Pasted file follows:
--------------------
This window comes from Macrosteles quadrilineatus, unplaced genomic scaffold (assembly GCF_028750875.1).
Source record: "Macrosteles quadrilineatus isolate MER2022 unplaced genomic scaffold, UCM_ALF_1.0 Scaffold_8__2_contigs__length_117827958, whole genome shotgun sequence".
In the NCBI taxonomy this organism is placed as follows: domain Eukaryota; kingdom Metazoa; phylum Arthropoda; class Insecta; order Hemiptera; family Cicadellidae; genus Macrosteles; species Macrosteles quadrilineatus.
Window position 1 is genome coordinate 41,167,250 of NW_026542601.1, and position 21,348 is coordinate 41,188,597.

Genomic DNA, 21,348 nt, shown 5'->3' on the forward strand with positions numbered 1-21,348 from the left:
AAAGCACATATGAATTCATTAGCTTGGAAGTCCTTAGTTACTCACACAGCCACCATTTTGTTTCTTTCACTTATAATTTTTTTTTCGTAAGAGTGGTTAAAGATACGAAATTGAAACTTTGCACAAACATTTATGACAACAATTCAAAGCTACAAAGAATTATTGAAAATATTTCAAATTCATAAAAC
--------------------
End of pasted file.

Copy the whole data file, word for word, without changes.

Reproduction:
This window comes from Macrosteles quadrilineatus, unplaced genomic scaffold (assembly GCF_028750875.1).
Source record: "Macrosteles quadrilineatus isolate MER2022 unplaced genomic scaffold, UCM_ALF_1.0 Scaffold_8__2_contigs__length_117827958, whole genome shotgun sequence".
In the NCBI taxonomy this organism is placed as follows: domain Eukaryota; kingdom Metazoa; phylum Arthropoda; class Insecta; order Hemiptera; family Cicadellidae; genus Macrosteles; species Macrosteles quadrilineatus.
Window position 1 is genome coordinate 41,167,250 of NW_026542601.1, and position 21,348 is coordinate 41,188,597.

Genomic DNA, 21,348 nt, shown 5'->3' on the forward strand with positions numbered 1-21,348 from the left:
AAAGCACATATGAATTCATTAGCTTGGAAGTCCTTAGTTACTCACACAGCCACCATTTTGTTTCTTTCACTTATAATTTTTTTTTCGTAAGAGTGGTTAAAGATACGAAATTGAAACTTTGCACAAACATTTATGACAACAATTCAAAGCTACAAAGAATTATTGAAAATATTTCAAATTCATAAAAC